As you may recall — and as far as I know — I am still under investigation by the Federal Trade Commission for a campaign I was involved in concerning TrueCar four years ago. Was I instrumental in organizing a “boycott” that brought TrueCar’s management team to their knees and forced them to change the way they work with dealers? I never thought of it that way. It was just me blogging and speaking and writing to my audience and letting anyone who was listening make their own decisions. There were no meetings or conspiratorial plots or anything like that.
In the months and years that followed, I met and made friends with TrueCar’s execs on a number of occasions. And they did, in fact, change their business model significantly. (In recent years, they have even started sponsoring some of my events.) Do I agree with everything they’re doing and the direction in which the company is headed? I’ll say this about that: There are a lot of evil vendors doing much worse things to their dealer customers, and you are paying them for the privilege.
Meanwhile, my close, personal friend and attorney, Leonard Bellavia, is simultaneously leading the suit against TrueCar and representing my interests with the FTC. So this is a touchy subject for the Dawg. But I have certainly made my peace with TrueCar’s CEO, Scott Painter, and his management team, which includes Vice President Mike Timmons and, as of last year, John Krafcik, who remains one my personal marketing heroes. I was genuinely surprised when he landed at TrueCar. When he left Hyundai, I was sure he would stay on the manufacturer side.
My point is, you don’t always have to agree with the way people do business to be their friends. I apply the same rule to my buddies at the factories. I don’t guarantee anyone good ink. If ever my friends put me in a position in which I have to choose between reporting the facts and covering somebody’s butt, I will always side with my readers.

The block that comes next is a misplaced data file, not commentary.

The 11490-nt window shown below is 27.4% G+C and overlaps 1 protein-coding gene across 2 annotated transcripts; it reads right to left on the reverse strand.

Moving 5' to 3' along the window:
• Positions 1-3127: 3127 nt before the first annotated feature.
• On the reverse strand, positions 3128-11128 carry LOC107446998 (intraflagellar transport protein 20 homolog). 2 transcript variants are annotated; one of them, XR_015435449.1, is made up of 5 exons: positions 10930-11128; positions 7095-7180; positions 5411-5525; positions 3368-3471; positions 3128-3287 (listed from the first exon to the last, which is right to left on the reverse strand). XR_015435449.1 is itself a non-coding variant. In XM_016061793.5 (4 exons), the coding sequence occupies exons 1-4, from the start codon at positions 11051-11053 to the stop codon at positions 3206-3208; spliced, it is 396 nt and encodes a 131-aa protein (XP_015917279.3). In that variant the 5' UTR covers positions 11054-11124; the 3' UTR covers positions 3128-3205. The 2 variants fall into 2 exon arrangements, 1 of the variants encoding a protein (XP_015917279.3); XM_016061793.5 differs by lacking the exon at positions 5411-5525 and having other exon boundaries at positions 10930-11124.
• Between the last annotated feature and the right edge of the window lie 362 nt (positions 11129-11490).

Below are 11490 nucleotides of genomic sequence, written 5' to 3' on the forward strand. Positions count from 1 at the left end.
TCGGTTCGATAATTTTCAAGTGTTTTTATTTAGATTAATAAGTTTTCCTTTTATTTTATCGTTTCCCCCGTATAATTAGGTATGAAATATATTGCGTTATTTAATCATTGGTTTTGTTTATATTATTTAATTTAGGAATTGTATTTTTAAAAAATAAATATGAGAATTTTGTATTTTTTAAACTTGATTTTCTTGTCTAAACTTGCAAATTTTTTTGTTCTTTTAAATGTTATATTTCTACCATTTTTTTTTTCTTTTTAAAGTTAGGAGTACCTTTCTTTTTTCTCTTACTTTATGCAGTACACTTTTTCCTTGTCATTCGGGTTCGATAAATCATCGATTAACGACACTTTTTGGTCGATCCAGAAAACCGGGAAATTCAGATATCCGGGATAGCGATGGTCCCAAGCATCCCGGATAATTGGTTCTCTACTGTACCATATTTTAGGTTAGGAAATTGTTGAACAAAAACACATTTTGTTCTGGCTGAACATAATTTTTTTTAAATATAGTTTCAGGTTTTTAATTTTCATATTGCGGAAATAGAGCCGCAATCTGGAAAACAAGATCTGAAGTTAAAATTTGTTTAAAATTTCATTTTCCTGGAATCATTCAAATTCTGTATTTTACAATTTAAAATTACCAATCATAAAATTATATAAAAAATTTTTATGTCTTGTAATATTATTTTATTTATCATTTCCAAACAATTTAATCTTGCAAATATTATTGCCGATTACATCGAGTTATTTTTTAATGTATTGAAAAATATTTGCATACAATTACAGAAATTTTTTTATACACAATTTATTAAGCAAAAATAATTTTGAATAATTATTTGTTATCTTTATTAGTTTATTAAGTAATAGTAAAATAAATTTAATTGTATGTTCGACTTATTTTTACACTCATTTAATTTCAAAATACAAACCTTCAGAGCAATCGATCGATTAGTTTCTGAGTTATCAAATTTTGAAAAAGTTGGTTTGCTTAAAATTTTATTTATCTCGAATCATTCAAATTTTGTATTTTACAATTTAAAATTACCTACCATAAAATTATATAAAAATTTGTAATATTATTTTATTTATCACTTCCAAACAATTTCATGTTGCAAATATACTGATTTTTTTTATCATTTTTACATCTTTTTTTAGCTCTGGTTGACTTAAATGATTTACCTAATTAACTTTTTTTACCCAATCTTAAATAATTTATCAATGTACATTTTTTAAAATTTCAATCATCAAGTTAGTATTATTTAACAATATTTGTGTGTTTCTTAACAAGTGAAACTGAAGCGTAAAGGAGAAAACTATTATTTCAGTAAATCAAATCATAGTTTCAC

So here I am between a rock and a hard place. Bellavia first told me about the TrueCar lawsuit in January, at the NADA convention. My first thought was to find an aspirin, and quick. As my regular readers are aware, I was all for the mass-action lawsuit he brought against Carfax. I was hoping it would be the first in a series of moves against the villainous vendors who bash dealers while happily cashing their checks. … Nope! He picked TrueCar. Well, Lenny, what a fine mess you’ve gotten me into! Of course I had to tell him I would I have to sit this one out. He understood. He is an attorney, after all. So all I can really do is go over the facts and keep my opinions to myself.
But this really is one to watch. At some point, every member of our industry will be scanning the industry news outlets for updates on this case. If the dealers prevail, other vendors could start to fall like dominoes. More likely, they will either totally restructure their business models or fold up and go out of business.